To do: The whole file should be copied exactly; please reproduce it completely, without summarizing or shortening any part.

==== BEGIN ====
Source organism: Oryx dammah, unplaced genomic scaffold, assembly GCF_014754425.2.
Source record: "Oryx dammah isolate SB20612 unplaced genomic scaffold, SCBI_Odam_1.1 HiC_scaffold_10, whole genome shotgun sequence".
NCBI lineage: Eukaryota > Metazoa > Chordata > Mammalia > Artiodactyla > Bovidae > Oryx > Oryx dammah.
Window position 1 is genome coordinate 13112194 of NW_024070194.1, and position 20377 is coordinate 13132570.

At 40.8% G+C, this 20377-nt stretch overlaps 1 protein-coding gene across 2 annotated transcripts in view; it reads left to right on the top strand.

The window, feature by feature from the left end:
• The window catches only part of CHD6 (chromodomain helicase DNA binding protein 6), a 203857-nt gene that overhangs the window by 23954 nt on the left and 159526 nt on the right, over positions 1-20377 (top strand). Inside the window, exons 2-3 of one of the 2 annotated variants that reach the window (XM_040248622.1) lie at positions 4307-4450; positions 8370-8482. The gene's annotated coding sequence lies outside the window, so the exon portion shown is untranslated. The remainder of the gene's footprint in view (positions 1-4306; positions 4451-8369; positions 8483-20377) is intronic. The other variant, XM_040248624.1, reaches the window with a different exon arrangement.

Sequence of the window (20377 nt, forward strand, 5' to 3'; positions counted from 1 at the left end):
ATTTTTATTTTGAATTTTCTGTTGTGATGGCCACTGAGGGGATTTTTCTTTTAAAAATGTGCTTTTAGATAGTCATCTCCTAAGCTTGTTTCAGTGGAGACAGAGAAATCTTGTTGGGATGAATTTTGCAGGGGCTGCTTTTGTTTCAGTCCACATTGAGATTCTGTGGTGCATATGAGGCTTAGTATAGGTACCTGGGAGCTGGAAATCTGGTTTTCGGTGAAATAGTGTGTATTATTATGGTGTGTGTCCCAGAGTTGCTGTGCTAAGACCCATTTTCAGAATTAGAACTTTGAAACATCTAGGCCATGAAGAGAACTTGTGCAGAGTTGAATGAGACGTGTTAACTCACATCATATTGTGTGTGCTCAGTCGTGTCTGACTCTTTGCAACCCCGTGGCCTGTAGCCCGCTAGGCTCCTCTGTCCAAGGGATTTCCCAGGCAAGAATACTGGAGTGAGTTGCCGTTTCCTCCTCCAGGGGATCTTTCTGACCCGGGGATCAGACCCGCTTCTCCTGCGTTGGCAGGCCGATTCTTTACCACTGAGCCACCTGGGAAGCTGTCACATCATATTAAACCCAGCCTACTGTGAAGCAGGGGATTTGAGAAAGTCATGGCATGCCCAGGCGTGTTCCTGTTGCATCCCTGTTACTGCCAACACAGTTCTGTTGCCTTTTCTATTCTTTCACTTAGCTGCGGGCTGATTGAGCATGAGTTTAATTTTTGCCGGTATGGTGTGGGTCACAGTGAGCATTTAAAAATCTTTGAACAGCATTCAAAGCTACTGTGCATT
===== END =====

Source organism: Oryx dammah, unplaced genomic scaffold, assembly GCF_014754425.2.
Source record: "Oryx dammah isolate SB20612 unplaced genomic scaffold, SCBI_Odam_1.1 HiC_scaffold_10, whole genome shotgun sequence".
NCBI lineage: Eukaryota > Metazoa > Chordata > Mammalia > Artiodactyla > Bovidae > Oryx > Oryx dammah.
Window position 1 is genome coordinate 13112194 of NW_024070194.1, and position 20377 is coordinate 13132570.

At 40.8% G+C, this 20377-nt stretch overlaps 1 protein-coding gene across 2 annotated transcripts in view; it reads left to right on the top strand.

The window, feature by feature from the left end:
• The window catches only part of CHD6 (chromodomain helicase DNA binding protein 6), a 203857-nt gene that overhangs the window by 23954 nt on the left and 159526 nt on the right, over positions 1-20377 (top strand). Inside the window, exons 2-3 of one of the 2 annotated variants that reach the window (XM_040248622.1) lie at positions 4307-4450; positions 8370-8482. The gene's annotated coding sequence lies outside the window, so the exon portion shown is untranslated. The remainder of the gene's footprint in view (positions 1-4306; positions 4451-8369; positions 8483-20377) is intronic. The other variant, XM_040248624.1, reaches the window with a different exon arrangement.

Sequence of the window (20377 nt, forward strand, 5' to 3'; positions counted from 1 at the left end):
ATTTTTATTTTGAATTTTCTGTTGTGATGGCCACTGAGGGGATTTTTCTTTTAAAAATGTGCTTTTAGATAGTCATCTCCTAAGCTTGTTTCAGTGGAGACAGAGAAATCTTGTTGGGATGAATTTTGCAGGGGCTGCTTTTGTTTCAGTCCACATTGAGATTCTGTGGTGCATATGAGGCTTAGTATAGGTACCTGGGAGCTGGAAATCTGGTTTTCGGTGAAATAGTGTGTATTATTATGGTGTGTGTCCCAGAGTTGCTGTGCTAAGACCCATTTTCAGAATTAGAACTTTGAAACATCTAGGCCATGAAGAGAACTTGTGCAGAGTTGAATGAGACGTGTTAACTCACATCATATTGTGTGTGCTCAGTCGTGTCTGACTCTTTGCAACCCCGTGGCCTGTAGCCCGCTAGGCTCCTCTGTCCAAGGGATTTCCCAGGCAAGAATACTGGAGTGAGTTGCCGTTTCCTCCTCCAGGGGATCTTTCTGACCCGGGGATCAGACCCGCTTCTCCTGCGTTGGCAGGCCGATTCTTTACCACTGAGCCACCTGGGAAGCTGTCACATCATATTAAACCCAGCCTACTGTGAAGCAGGGGATTTGAGAAAGTCATGGCATGCCCAGGCGTGTTCCTGTTGCATCCCTGTTACTGCCAACACAGTTCTGTTGCCTTTTCTATTCTTTCACTTAGCTGCGGGCTGATTGAGCATGAGTTTAATTTTTGCCGGTATGGTGTGGGTCACAGTGAGCATTTAAAAATCTTTGAACAGCATTCAAAGCTACTGTGCATT